Seven new crowdfunding projects go live

Dancers at a recent show by the UO's new Hip Hop Ensemble, one of seven campus groups seeking crowdfunding help.

A new batch of student groups and programs are looking to make some positive change at the UO and in Eugene, but they need a little help to get the job done.

That’s where DuckFunder, the university’s new crowdfunding platform, comes into play.

From Feb. 1 to March 3, DuckFunder will host seven crowdfunding projects on its website. This will be DuckFunder’s first round of crowdfunding campaigns after its successful debut with the UO’s Summer Academy to Inspire Learning program raised 116 percent of its fundraising goal.

The seven projects vary from sending student journalists to Sri Lanka to reducing child abuse in Lane County.

Here’s an introduction to the current lineup of DuckFunder projects:

  • Global Stories: Sri Lanka —  OR Media, the UO School of Journalism and Communication’s student multimedia program, creates multimedia pieces for professional networks such as Oregon Public Broadcasting, PBS NewsHour, Travel Oregon and

    OR Media is hoping to raise $15,000 for a trip to Sri Lanka during winter break. The students will produce multimedia stories about how the country is recovering from a civil war and tsunami destruction, as well as how Sri Lanka plans to deal with the environmental threats to their rain forests.
  • Promise Neighborhood After-School Program: The UO College of Education Service-Learning Program provides free after-school programs to Malabon and Fairfield elementary schools in Eugene. The program is run by volunteers, and they pay for the expenses and supplies that come with their after-school programs.

    To help alleviate the financial burden, the Service-Learning Program wants to raise $3,000 for program expenses.
  • Prevent Child Abuse: Get Involved: In partnership with the Lane County community, the UO’s 90by30 program wants to reduce child abuse and neglect 90 percent by 2030.

    April is Child Abuse Prevention Month, and 90by30 is asking for $15,000 to purchase billboards and banners and to publish a website that will contain information about events and services happening throughout April.
  • Creating a Culture of Startup Ducks: The UO’s Lundquist Center for Entrepreneurship teaches students from the Lundquist College of Business to be exceptional entrepreneurs. The center has been recognized as one of the nation’s finest entrepreneurship programs.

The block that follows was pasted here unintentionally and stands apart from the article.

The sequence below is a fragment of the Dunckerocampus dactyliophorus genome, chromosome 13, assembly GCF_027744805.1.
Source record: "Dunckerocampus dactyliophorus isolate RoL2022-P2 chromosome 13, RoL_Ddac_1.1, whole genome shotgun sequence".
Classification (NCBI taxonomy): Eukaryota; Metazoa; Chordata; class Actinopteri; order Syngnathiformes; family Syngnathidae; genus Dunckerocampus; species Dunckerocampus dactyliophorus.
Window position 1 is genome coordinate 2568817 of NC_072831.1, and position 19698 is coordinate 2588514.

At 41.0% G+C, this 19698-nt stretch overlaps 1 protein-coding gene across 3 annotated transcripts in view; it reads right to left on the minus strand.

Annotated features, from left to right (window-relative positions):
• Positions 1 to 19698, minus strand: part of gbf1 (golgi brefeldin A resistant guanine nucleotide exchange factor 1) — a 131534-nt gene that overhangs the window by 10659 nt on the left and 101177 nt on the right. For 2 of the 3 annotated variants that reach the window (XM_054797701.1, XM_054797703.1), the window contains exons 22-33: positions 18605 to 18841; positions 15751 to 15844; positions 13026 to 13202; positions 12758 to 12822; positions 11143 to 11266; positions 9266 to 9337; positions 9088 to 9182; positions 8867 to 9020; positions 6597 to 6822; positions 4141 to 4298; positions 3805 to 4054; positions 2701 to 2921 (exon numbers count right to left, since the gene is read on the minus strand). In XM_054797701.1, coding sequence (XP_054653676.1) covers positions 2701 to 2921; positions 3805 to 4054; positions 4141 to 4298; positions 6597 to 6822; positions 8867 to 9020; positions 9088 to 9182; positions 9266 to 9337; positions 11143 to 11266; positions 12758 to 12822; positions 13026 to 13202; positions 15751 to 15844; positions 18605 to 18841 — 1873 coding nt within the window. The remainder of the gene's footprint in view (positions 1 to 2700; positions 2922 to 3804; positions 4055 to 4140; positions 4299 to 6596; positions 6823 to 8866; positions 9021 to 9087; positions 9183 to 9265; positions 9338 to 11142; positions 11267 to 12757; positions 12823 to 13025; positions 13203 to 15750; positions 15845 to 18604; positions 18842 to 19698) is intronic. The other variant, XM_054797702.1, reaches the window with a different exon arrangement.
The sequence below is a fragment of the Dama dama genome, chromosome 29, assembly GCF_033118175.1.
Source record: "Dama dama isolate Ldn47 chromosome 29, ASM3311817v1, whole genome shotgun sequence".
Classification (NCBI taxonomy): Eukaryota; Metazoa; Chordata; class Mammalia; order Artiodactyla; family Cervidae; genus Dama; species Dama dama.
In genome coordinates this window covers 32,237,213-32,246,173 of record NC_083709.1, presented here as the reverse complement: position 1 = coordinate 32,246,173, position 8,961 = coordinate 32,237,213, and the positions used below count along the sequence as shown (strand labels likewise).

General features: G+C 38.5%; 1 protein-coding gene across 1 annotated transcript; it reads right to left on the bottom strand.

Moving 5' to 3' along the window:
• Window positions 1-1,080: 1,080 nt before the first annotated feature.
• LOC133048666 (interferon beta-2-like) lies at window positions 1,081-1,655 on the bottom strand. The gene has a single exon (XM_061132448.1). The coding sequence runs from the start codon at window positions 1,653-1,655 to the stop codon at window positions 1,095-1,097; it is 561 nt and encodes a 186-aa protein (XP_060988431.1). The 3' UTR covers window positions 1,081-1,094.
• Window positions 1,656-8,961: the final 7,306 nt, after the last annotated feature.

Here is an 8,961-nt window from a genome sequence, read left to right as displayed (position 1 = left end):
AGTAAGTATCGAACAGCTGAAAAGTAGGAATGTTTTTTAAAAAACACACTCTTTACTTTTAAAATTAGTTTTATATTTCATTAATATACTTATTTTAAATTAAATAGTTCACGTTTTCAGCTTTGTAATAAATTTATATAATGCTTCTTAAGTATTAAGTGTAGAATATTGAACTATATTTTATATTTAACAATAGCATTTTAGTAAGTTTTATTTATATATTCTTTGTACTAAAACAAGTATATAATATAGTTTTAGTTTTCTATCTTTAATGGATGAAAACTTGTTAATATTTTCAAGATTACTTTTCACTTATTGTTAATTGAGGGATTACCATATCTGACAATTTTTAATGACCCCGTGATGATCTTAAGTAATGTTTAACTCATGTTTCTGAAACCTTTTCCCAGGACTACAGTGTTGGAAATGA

The center wants to raise $15,000 to send six of the program’s brightest and most disciplined students to the 2016 South by Southwest Interactive Conference in Austin, Texas. The SXSW conference is considered one of the best innovation and startup conferences in the country. When the students return from Austin, they will take what they learned from the conference and develop an experiential learning opportunity or program that will benefit all UO students.
  • World Orchestra: The World Music Series, a program in the UO School of Music and Dance, promotes world music and culture at the university and the Eugene community. The program organizes world-renowned musicians and orchestras to play concerts in Eugene, and over the last three years the program has also had artists present public lectures, visit local area schools and teach workshops at the UO.

    The World Music Series wants to crowdfund $12,900 to bring the Chicago Cuatro Orchestra Project to the UO for a three-day residency. The CCOP is a cultural program that performs and preserves Puerto Rico’s national instrument, the cuatro. The CCOP’s residency would involve a concert at Beall Hall, visits to UO classrooms, a public lecture and several outreach visits to local area schools.
  • Divisi: Revolutionizing A Cappella: UO Divisi is an all-female a cappella group that has travelled throughout the country for music competitions and concerts, and the goal for their shows is to empower women to be strong and fearless.

    They’re looking to crowdfund $15,000 for their travel and general expenses, such as performance uniforms. In the coming year, Divisi plans to compete in the International Championship of Collegiate A Cappella, and if they do well, they’ll head to California and New York. The group also plans to attend a few music festivals in California and Boston.
  • Give The UO’s New Hip Hop Ensemble Some Love: The UO Hip Hop Ensemble is a new for-credit music program that’s open to instrumentalists, DJ’s, MC’s and producers. The program trains musicians in hip hop performance and also gives students an opportunity to perform in front of an audience.

    The group wants to raise $3,700 for equipment purchases. The students would be able to use the school-owned gear for practice and performances, and the funds will also pay for guest instructors to visit the group to teach hip hop performance and culture.

The projects will be posted on Feb. 1, and people can donate until March 3. Unlike other crowdfunding platforms like Kickstarter, the campaigns will be able to keep all the donations, even if they don’t reach their fundraising goal.

In addition, the UO Alumni Association will be launching a crowdfunding effort in mid February. The goal is to send students to visit UO alumni in major cities during spring break and learn about their work and how their UO degrees helped them be successful. Details will be announced later.

By Craig Garcia, Public Affairs Communications Intern